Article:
I’ve never had anything I didn’t like at Kerbey Lane, and there are TONS of gluten-free options. The Cobb Salad is easy to adapt for the AIP, their sweet potato fries are good Paleo options, they have gluten-free bread for sandwiches, burgers, eggs benedict, French toast… and they have a new gluten-free pancake flavor every week. I’ve tried almost all of them at this point and the rare Lemon Poppyseed is my personal favorite. Their queso (served with corn chips) is easily the best queso you’ll ever have. The omelettes and home fries are great, too. We usually spend about $30 and have leftovers for later.
This delectable food truck features THE BEST gluten-free pizza. The crust is thicker and fluffier than any other gluten-free crust I’ve encountered. There are two locations, but go to the Rainey Street one for gluten-free crusts. The Cadillac, with fig preserves, gorgonzola, prosciutto, and balsamic glaze is my personal favorite! MMF! Well worth the money!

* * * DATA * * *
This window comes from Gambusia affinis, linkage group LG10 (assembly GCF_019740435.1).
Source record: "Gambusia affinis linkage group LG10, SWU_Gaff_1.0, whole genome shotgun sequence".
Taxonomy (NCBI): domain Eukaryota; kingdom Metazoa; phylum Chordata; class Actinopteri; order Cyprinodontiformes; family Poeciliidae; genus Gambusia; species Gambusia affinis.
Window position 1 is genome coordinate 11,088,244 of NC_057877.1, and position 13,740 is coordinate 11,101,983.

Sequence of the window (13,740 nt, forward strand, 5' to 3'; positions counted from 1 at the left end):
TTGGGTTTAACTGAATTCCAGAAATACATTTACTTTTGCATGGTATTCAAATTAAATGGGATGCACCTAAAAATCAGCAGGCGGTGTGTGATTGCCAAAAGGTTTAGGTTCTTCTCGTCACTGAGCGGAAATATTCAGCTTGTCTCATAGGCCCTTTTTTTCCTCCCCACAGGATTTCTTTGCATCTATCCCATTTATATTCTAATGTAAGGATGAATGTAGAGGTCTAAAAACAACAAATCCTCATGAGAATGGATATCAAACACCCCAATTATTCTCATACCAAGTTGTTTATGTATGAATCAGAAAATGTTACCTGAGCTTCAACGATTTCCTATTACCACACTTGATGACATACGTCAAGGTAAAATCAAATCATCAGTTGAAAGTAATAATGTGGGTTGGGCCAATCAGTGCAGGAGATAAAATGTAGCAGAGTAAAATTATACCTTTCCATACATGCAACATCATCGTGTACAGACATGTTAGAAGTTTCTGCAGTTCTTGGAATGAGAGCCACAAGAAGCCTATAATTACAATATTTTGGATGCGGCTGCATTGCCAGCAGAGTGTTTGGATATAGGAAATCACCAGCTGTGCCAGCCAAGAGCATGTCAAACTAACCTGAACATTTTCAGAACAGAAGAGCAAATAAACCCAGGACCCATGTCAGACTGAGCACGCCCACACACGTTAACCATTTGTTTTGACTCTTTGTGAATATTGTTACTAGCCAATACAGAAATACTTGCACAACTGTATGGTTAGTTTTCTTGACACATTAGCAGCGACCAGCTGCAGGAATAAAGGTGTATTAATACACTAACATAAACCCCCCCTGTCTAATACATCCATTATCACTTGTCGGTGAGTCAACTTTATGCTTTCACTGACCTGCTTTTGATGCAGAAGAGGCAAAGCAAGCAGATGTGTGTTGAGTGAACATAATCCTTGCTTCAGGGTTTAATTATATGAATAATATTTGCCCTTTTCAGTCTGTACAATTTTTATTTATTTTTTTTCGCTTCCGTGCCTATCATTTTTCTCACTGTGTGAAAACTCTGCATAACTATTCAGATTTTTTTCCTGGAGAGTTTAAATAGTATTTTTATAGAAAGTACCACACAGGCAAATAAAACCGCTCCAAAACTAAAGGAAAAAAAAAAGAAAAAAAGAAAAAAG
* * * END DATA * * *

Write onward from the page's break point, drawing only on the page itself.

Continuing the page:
Don’t feel up to heading into town for Via 313? Or maybe you’re already at the mall for a haircut or iPhone fix. California Pizza Kitchen has what is easily my second-favorite gluten-free pizza of all time! With locations at The Domain and Barton Creek Square, plus the option to order online for pick-up, it’s a convenient option, too. I highly recommend their BBQ Chicken pizza!
Craving some Tex-Mex? Most of El Naranjo’s menu is gluten-free, but you should double check with your waiter to be safe. It’s changed since I was there and my go-to dish is no longer on it, but heck, you can’t go wrong. Try some mole and share a bowl of queso or salsa (or both)!
Their entire menu is gluten-free if you get corn tortillas. They keep odd hours, as they cater to the lunch crowd, so be sure to check their website to make sure your location of choice is open. I love me some Tacoloco with a watermelon agua fresca!